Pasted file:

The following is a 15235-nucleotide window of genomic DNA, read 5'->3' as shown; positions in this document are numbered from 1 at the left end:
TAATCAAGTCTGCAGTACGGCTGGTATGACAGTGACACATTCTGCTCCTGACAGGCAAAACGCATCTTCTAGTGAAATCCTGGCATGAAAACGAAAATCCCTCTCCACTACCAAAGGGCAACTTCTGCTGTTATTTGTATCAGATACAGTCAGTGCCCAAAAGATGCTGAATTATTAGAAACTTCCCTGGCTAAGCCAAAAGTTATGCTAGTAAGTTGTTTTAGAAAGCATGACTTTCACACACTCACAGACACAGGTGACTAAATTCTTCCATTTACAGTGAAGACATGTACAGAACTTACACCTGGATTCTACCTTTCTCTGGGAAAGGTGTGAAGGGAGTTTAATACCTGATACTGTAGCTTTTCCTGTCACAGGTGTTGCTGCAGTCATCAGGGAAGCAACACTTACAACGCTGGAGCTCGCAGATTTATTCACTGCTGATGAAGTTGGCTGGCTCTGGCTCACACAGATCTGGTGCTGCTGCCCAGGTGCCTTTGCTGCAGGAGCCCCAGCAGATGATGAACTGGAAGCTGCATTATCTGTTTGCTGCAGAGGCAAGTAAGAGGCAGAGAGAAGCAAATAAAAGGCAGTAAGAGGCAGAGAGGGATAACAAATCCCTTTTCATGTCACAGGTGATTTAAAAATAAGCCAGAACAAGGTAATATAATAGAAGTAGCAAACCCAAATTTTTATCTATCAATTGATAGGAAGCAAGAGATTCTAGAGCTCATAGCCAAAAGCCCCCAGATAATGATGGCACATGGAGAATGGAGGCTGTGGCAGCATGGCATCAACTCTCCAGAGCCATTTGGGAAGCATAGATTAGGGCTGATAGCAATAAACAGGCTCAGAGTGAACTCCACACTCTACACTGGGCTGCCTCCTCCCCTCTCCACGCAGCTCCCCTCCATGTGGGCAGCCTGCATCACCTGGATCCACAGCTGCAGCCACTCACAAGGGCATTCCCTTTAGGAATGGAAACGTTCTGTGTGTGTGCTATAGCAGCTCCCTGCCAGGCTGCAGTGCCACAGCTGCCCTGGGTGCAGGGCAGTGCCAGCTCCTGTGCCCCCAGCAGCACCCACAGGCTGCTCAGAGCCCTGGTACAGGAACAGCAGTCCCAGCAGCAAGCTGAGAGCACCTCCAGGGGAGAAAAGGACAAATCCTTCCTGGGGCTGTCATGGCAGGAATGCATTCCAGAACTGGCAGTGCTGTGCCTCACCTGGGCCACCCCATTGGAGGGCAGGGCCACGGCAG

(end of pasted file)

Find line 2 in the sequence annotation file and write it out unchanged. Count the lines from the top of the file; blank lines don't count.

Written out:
TAATCAAGTCTGCAGTACGGCTGGTATGACAGTGACACATTCTGCTCCTGACAGGCAAAACGCATCTTCTAGTGAAATCCTGGCATGAAAACGAAAATCCCTCTCCACTACCAAAGGGCAACTTCTGCTGTTATTTGTATCAGATACAGTCAGTGCCCAAAAGATGCTGAATTATTAGAAACTTCCCTGGCTAAGCCAAAAGTTATGCTAGTAAGTTGTTTTAGAAAGCATGACTTTCACACACTCACAGACACAGGTGACTAAATTCTTCCATTTACAGTGAAGACATGTACAGAACTTACACCTGGATTCTACCTTTCTCTGGGAAAGGTGTGAAGGGAGTTTAATACCTGATACTGTAGCTTTTCCTGTCACAGGTGTTGCTGCAGTCATCAGGGAAGCAACACTTACAACGCTGGAGCTCGCAGATTTATTCACTGCTGATGAAGTTGGCTGGCTCTGGCTCACACAGATCTGGTGCTGCTGCCCAGGTGCCTTTGCTGCAGGAGCCCCAGCAGATGATGAACTGGAAGCTGCATTATCTGTTTGCTGCAGAGGCAAGTAAGAGGCAGAGAGAAGCAAATAAAAGGCAGTAAGAGGCAGAGAGGGATAACAAATCCCTTTTCATGTCACAGGTGATTTAAAAATAAGCCAGAACAAGGTAATATAATAGAAGTAGCAAACCCAAATTTTTATCTATCAATTGATAGGAAGCAAGAGATTCTAGAGCTCATAGCCAAAAGCCCCCAGATAATGATGGCACATGGAGAATGGAGGCTGTGGCAGCATGGCATCAACTCTCCAGAGCCATTTGGGAAGCATAGATTAGGGCTGATAGCAATAAACAGGCTCAGAGTGAACTCCACACTCTACACTGGGCTGCCTCCTCCCCTCTCCACGCAGCTCCCCTCCATGTGGGCAGCCTGCATCACCTGGATCCACAGCTGCAGCCACTCACAAGGGCATTCCCTTTAGGAATGGAAACGTTCTGTGTGTGTGCTATAGCAGCTCCCTGCCAGGCTGCAGTGCCACAGCTGCCCTGGGTGCAGGGCAGTGCCAGCTCCTGTGCCCCCAGCAGCACCCACAGGCTGCTCAGAGCCCTGGTACAGGAACAGCAGTCCCAGCAGCAAGCTGAGAGCACCTCCAGGGGAGAAAAGGACAAATCCTTCCTGGGGCTGTCATGGCAGGAATGCATTCCAGAACTGGCAGTGCTGTGCCTCACCTGGGCCACCCCATTGGAGGGCAGGGCCACGGCAG